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Ignatius Donnelly
This eBook from the Gutenberg Project consists of approximately 362 pages of information about Ragnarok .

[1.  “The Great Ice Age,” pp. 70-72.]

{p. 19}

the moraine profonde in their softness, and the large area which they cover.  Strata of bowlder-clay at all comparable to the great clay mantle covering the lower grounds of Britain, north of the Thames, are conspicuous by their absence from the glaciated regions of Central Europe and the Pyrenees, which were not depressed beneath the sea.”

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A RIVER ISSUING FROM A SWISS GLACIER.

Moreover, the Drift, especially the “till,” lies in great continental sheets of clay and gravel, of comparatively uniform thickness.  The glaciers could not form such sheets; they deposit their material in long ridges called “terminal moraines.”

Agassiz, the great advocate of the ice-origin of the Drift, says: 

“All these moraines are the land-marks, so to speak, by which we trace the height and extent, as well as the

[1.  Dawkin’s “Early Man in Britain,” pp. 116, 117.]

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progress and retreat, of glaciers in former times.  Suppose, for instance, that a glacier were to disappear entirely.  For ages it has been a gigantic ice-raft, receiving all sorts of materials on its surface as it traveled onward, and bearing them along with it; while the hard particles of rocks set in its lower surface have been polishing and fashioning the whole surface over which it extended.  As it now melts it drops its various burdens to the ground; bowlders are the milestones marking the different stages of its journey; the terminal and lateral moraines are the frame-work which it erected around itself as it moved forward, and which define its boundaries centuries after it has vanished."[1]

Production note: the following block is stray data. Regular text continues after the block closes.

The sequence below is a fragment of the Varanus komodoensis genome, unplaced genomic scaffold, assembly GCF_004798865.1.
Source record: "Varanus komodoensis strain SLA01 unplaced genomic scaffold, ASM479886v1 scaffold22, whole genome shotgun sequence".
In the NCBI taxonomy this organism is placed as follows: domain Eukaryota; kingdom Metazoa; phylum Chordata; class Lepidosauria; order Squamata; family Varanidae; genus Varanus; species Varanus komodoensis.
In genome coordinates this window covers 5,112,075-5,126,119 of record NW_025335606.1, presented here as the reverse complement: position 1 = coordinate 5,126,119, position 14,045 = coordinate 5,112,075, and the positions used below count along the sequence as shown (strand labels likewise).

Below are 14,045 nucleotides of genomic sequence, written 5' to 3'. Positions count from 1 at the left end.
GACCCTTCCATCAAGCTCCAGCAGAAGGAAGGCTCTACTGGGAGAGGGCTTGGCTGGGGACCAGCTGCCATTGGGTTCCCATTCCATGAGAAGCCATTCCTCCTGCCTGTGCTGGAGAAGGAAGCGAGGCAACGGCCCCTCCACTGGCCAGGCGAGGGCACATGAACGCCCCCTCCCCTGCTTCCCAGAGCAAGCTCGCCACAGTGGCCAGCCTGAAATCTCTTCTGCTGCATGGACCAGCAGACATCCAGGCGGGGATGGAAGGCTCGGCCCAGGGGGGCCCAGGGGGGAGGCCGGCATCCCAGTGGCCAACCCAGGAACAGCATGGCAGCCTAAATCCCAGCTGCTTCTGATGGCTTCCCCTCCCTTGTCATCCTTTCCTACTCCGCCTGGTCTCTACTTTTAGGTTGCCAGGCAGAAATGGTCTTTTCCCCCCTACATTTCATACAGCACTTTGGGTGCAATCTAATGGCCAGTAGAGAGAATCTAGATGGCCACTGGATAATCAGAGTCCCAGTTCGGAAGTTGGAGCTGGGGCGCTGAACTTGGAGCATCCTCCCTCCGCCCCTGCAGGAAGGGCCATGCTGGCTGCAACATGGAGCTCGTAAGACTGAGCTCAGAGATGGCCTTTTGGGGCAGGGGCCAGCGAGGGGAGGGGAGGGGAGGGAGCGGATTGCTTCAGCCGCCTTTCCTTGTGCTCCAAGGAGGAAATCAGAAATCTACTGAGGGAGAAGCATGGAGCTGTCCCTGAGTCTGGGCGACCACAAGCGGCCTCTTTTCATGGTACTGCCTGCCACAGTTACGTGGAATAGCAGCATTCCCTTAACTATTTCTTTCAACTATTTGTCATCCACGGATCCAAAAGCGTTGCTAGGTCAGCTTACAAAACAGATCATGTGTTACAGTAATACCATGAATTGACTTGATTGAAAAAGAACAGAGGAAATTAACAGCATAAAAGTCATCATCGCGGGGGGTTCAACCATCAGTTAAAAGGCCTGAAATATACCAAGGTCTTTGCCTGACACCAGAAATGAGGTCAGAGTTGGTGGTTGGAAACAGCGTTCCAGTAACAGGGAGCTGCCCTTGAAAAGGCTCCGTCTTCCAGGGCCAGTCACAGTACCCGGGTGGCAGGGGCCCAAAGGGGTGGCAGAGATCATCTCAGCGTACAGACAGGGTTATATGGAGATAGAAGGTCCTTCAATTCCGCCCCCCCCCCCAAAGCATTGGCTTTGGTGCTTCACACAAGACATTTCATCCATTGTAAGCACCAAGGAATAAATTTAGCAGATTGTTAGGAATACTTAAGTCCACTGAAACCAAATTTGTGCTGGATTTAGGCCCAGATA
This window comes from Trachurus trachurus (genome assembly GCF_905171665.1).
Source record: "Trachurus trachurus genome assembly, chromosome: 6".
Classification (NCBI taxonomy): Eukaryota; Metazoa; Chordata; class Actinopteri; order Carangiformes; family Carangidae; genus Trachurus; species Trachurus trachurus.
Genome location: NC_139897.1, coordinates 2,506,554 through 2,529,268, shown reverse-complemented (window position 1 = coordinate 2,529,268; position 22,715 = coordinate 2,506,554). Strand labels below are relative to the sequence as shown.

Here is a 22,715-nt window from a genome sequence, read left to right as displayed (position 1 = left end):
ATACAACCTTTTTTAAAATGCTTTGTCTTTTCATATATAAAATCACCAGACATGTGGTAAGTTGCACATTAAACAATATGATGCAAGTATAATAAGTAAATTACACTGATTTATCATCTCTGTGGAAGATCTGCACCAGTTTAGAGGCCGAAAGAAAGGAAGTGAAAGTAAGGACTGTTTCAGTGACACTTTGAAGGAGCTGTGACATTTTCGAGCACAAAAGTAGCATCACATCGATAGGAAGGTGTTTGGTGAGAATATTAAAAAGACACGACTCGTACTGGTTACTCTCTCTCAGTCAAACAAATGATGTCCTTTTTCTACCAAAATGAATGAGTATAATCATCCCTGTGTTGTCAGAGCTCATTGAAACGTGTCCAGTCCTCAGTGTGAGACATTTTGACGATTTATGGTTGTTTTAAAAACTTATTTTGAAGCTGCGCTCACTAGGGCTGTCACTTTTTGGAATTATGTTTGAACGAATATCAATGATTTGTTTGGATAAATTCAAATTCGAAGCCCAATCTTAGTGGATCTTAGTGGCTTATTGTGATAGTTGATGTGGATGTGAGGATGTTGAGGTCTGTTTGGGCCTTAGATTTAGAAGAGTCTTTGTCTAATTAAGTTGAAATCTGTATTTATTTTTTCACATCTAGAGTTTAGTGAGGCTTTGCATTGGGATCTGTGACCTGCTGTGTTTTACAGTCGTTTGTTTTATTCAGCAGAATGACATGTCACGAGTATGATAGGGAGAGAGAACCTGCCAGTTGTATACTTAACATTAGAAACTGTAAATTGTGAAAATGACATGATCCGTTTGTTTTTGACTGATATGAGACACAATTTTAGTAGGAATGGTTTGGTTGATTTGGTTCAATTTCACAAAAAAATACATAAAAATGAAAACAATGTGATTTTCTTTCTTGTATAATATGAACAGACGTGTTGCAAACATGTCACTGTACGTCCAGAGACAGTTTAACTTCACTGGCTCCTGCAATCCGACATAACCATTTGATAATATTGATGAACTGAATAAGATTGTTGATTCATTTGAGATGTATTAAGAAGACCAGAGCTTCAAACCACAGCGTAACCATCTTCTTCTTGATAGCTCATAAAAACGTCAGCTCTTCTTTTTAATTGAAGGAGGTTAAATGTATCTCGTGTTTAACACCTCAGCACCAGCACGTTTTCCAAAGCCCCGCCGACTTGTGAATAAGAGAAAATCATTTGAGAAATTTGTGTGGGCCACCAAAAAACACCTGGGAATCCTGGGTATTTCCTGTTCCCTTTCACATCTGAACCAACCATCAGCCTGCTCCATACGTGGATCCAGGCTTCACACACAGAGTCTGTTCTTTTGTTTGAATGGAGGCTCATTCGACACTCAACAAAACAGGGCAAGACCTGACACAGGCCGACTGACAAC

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TERMINAL MORAINE.

And Professor Agassiz gives us, on page 307 of the same work, the above representation of a “terminal moraine.”

The reader can see at once that these semicircular

[1.  “Geological Sketches,” p. 308.]

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ridges bear no resemblance whatever to the great drift-deposits of the world, spread out in vast and nearly uniform sheets, without stratification, over hills and plains alike.

And here is another perplexity:  It might naturally be supposed that the smoothed, scratched, and smashed appearance of the underlying rocks was due to the rubbing and rolling of the stones under the ice of the glaciers; but, strange to say, we find that—­

“The scratched and polished rock-surfaces are by no means confined to till-covered districts.  They are met with everywhere and at all levels throughout the country, from the sea-coast up to near the tops of some of our higher mountains.  The lower hill-ranges, such as the Sidlaws, the Ochils, the Pentlands, the Kilbarchan and Paisley Hills, and others, exhibit polished and smoothed rock-surfaces on their very crest.  Similar markings streak and score the rocks up to a great height in the deep valleys of the Highlands."[1]

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